Many advocates of a ‘clean break’ or ‘hard’ Brexit believe that Britain should be aiming to conclude an agree with the EU that uses the Canada- EU CETA free trade deal as its model. This would aim to make a virtue of having no closer ties between Britain and our nearest neighbours than between Canada and Western Europe even though they are about 2,500 miles apart. Financial expert and Conservative Councillor Gerard Fox writes for the Conservative Group for Europe on why the Canada +++ model is not the right way forward. Indeed, his new paper ‘The problem with Super Canada’ concludes that a Super Canada deal even in its most idealised form would fall substantially short of the economic access that Britain currently enjoys to EU markets with adverse immediate and long-term consequences for economic growth, Foreign Direct Investment and trade.

Super Canada is a deal that:

  • Cannot be delivered in the transition timeframe in any meaningful way. 
  • Denies us frictionless access to the Single Market and does not address supply chain issues.
  • Is inadequate for an economy as services focused as the UK. 
  • Does not solve the Irish Border problem.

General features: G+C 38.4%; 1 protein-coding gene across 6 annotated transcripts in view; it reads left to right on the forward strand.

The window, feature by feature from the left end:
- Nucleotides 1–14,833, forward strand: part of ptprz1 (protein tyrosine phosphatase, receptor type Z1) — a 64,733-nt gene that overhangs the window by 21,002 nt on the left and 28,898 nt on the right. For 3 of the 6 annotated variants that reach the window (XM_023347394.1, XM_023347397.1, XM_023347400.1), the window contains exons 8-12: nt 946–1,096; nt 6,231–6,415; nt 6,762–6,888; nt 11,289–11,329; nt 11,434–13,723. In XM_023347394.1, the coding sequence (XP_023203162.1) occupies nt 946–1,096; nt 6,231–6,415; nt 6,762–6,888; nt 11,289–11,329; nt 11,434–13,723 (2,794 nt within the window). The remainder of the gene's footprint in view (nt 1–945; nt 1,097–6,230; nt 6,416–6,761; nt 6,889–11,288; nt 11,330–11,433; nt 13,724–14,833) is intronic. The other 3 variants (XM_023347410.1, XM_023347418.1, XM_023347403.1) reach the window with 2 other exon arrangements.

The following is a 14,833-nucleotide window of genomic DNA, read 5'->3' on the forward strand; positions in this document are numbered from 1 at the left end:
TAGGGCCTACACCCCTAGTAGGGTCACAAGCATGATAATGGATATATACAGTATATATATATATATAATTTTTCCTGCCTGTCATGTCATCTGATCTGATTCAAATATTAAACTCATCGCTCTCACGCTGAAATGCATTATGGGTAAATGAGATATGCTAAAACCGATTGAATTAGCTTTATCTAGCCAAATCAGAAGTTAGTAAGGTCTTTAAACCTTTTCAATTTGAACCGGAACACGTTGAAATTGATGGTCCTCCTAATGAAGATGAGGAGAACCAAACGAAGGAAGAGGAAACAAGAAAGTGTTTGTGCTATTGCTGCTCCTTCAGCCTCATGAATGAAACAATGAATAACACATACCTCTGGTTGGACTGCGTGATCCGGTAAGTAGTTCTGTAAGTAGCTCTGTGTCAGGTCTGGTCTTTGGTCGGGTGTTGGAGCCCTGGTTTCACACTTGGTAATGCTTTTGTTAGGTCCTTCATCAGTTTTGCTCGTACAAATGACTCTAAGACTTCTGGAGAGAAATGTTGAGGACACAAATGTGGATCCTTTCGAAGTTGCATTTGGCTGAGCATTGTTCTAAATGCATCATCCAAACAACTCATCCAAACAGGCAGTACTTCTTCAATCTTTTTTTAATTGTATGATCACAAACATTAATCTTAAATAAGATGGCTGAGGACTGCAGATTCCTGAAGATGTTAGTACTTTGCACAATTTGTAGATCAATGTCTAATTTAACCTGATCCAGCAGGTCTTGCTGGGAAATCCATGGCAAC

The idea that a deep and comprehensive deal of this kind can be negotiated from the perspective of current regulatory alignment while allowing the UK the opportunity for regulatory divergence in pursuit of other trade deals is nonsensical. 

Substantially, for a medium-sized open economy like the UK, regulatory divergence is an illusion. There are three dominant regulatory regimes in the world: the EU, US and China. The UK’s regulatory standards will tend to comply with those of its largest proximate markets and these rules will permeate our domestic economy. 

The enormous size of a Super Canada deal with the EU in any case, even starting with the established CETA framework, would take many years to negotiate, and involve substantial regulatory alignment of the UK with the EU (like Switzerland, for example).

The extent of our economic integration with Europe and countries operating in the extended internal market or via rules and agreements made with the EU, means “no deal” would deliver substantial short and long-term damage to the UK’s economic growth prospects, tearing apart 45 years’ worth of economic integration overnight, creating huge legal and commercial uncertainty while erecting high barriers to trade.

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